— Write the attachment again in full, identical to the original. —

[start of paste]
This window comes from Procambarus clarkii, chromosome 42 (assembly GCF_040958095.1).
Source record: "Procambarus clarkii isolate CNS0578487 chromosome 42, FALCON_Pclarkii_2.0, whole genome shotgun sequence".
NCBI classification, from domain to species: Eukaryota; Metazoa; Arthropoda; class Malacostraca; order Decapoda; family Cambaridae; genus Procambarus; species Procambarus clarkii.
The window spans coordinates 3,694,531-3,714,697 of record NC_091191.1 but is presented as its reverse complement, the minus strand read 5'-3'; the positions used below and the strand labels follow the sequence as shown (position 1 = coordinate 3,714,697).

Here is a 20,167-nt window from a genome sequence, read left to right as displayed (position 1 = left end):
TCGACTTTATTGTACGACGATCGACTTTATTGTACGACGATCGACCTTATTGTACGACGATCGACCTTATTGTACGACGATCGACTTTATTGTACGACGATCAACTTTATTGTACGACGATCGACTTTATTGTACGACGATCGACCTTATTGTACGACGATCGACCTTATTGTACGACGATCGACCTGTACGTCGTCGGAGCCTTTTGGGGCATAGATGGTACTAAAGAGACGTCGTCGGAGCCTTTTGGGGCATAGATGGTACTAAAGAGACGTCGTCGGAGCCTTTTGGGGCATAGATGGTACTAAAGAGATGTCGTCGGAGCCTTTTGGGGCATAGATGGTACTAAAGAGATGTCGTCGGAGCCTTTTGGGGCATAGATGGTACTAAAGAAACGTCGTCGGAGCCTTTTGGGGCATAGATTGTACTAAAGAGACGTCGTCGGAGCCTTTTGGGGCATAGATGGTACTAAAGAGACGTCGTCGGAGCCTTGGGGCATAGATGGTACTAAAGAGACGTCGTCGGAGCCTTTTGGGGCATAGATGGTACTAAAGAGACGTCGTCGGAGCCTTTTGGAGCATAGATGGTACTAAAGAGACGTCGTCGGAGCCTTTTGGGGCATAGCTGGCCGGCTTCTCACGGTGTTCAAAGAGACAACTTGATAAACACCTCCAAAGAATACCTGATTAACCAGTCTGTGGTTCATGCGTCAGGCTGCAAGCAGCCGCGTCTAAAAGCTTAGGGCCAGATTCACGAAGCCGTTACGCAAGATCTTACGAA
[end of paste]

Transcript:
This window comes from Procambarus clarkii, chromosome 42 (assembly GCF_040958095.1).
Source record: "Procambarus clarkii isolate CNS0578487 chromosome 42, FALCON_Pclarkii_2.0, whole genome shotgun sequence".
NCBI classification, from domain to species: Eukaryota; Metazoa; Arthropoda; class Malacostraca; order Decapoda; family Cambaridae; genus Procambarus; species Procambarus clarkii.
The window spans coordinates 3,694,531-3,714,697 of record NC_091191.1 but is presented as its reverse complement, the minus strand read 5'-3'; the positions used below and the strand labels follow the sequence as shown (position 1 = coordinate 3,714,697).

Here is a 20,167-nt window from a genome sequence, read left to right as displayed (position 1 = left end):
TCGACTTTATTGTACGACGATCGACTTTATTGTACGACGATCGACCTTATTGTACGACGATCGACCTTATTGTACGACGATCGACTTTATTGTACGACGATCAACTTTATTGTACGACGATCGACTTTATTGTACGACGATCGACCTTATTGTACGACGATCGACCTTATTGTACGACGATCGACCTGTACGTCGTCGGAGCCTTTTGGGGCATAGATGGTACTAAAGAGACGTCGTCGGAGCCTTTTGGGGCATAGATGGTACTAAAGAGACGTCGTCGGAGCCTTTTGGGGCATAGATGGTACTAAAGAGATGTCGTCGGAGCCTTTTGGGGCATAGATGGTACTAAAGAGATGTCGTCGGAGCCTTTTGGGGCATAGATGGTACTAAAGAAACGTCGTCGGAGCCTTTTGGGGCATAGATTGTACTAAAGAGACGTCGTCGGAGCCTTTTGGGGCATAGATGGTACTAAAGAGACGTCGTCGGAGCCTTGGGGCATAGATGGTACTAAAGAGACGTCGTCGGAGCCTTTTGGGGCATAGATGGTACTAAAGAGACGTCGTCGGAGCCTTTTGGAGCATAGATGGTACTAAAGAGACGTCGTCGGAGCCTTTTGGGGCATAGCTGGCCGGCTTCTCACGGTGTTCAAAGAGACAACTTGATAAACACCTCCAAAGAATACCTGATTAACCAGTCTGTGGTTCATGCGTCAGGCTGCAAGCAGCCGCGTCTAAAAGCTTAGGGCCAGATTCACGAAGCCGTTACGCAAGATCTTACGAA